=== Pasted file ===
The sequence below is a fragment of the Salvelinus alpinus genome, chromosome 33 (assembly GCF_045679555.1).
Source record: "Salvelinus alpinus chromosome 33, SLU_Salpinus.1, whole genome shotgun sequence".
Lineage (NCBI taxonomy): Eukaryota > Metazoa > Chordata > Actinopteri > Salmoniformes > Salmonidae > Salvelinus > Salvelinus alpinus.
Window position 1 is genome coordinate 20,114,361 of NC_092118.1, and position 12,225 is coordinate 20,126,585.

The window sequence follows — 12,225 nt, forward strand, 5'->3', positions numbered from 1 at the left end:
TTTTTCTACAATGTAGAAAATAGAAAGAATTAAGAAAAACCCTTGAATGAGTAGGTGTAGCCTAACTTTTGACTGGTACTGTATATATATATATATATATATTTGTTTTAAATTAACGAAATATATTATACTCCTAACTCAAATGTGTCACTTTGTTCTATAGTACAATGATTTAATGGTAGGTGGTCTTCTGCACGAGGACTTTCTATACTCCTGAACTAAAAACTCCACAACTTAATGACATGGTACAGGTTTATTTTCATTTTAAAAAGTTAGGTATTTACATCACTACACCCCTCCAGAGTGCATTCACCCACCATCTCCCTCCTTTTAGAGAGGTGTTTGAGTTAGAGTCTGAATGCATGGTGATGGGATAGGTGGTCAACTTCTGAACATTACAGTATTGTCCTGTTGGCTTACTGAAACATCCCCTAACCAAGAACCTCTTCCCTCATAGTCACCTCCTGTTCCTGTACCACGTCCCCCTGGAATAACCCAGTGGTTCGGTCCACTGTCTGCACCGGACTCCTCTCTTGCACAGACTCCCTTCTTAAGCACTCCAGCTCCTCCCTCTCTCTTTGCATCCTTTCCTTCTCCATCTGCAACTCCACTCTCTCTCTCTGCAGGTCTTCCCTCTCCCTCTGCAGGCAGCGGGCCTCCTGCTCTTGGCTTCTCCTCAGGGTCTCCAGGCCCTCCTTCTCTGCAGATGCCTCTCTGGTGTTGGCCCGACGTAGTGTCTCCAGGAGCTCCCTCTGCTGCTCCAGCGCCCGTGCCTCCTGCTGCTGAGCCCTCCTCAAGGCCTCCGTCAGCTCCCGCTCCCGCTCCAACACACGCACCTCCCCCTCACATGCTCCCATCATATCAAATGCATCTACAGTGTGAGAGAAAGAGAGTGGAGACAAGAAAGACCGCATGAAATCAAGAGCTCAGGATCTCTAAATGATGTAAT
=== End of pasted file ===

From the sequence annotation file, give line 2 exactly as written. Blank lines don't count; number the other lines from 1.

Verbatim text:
Source record: "Salvelinus alpinus chromosome 33, SLU_Salpinus.1, whole genome shotgun sequence".